½ PB is pretty good.  I know that VMware, Windows etc all support these monsters, but the manageability, portability, and time for backups is crazy.      I guess it’s like the previous generation of techs never allowing volumes over 2TB.  lol. That doesn’t scale today, but either I’m getting older and out of touch, or that is a ton of data in one spot. 🤣

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I was made aware of a 98 TB VM backed up by a customer in South Africa. And some Windows Servers in the ½ PB range as well.

Userlevel 7
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My biggest vm being backed up was a “Giant” 2TB SQL Server, and a 1.5TB Oracle Server.

they were not so big, but very critical, both running in Mechanic Discs, so the backups took so long to perform, and some times, the machines jammed, so they were backed up at night, out of working ours, and every time we did a change, fingers crossed for not messing the Full backup. 😂.

 

I’m a huge fan of redundancy. I used to have some fiber / SAN infrastructure I inherited from the guy before me that would cause outages every upgrade, change, reboot etc.  Backups would cause systems to halt too.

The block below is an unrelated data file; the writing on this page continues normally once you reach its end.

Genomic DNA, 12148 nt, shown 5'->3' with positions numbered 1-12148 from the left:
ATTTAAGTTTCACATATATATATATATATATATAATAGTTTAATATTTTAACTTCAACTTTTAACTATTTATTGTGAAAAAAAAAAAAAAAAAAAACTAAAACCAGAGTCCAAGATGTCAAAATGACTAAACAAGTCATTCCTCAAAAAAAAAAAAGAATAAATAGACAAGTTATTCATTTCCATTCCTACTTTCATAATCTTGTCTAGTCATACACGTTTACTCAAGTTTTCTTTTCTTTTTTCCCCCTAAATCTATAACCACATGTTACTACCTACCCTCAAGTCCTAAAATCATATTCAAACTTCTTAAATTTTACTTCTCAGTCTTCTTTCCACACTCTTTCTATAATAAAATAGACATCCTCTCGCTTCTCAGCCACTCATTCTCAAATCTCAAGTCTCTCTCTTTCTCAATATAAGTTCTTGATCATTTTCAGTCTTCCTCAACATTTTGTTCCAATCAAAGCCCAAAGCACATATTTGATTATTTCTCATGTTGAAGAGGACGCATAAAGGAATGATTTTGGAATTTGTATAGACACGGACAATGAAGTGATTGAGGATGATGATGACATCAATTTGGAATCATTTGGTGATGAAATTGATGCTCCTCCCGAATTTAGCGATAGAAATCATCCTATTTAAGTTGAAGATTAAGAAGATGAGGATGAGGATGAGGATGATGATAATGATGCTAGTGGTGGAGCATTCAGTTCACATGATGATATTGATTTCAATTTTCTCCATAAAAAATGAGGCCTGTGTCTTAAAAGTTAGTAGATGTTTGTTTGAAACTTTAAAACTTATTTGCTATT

I basically started fresh and rebuilt it all from the ground up. It works fine now but I still get nervous. lol

Userlevel 7
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My biggest vm being backed up was a “Giant” 2TB SQL Server, and a 1.5TB Oracle Server.

they were not so big, but very critical, both running in Mechanic Discs, so the backups took so long to perform, and some times, the machines jammed, so they were backed up at night, out of working ours, and every time we did a change, fingers crossed for not messing the Full backup. 😂.

 

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Awesome topic @Scott!

 

Some great conversation here around handling Backup & restoration of these beasts. I’d chime in that unless it’s ransomware I’d generally use quick rollback if I needed to restore a volume. If it was ransomware and the customer didn’t have space for an extra copy I’d ask them to engage their infosec response teams if leaving the OS disk is sufficient and purging the rest. Mileage may vary.

 

As for largest VM, I had a really interesting one for sizing. Customer was somewhere between 100-150TB of data on a file server. What’s that big you might ask? It was high resolution, lossless, images of the ocean floor and other such ocean-related imagery.

 

Because it was lossless, the compression algorithm of Veeam had a whale of a time (pun intended 🐳) compressing the data. IIRC the full backup was 20-30TB. The main kicker was that the imagery was updated periodically, so that entire 100-150TB of data was wiped from their production storage, and new data sets were supplied. But again, it was 99.9% uncompressed images. Other system data churn was about 1-2GB per day.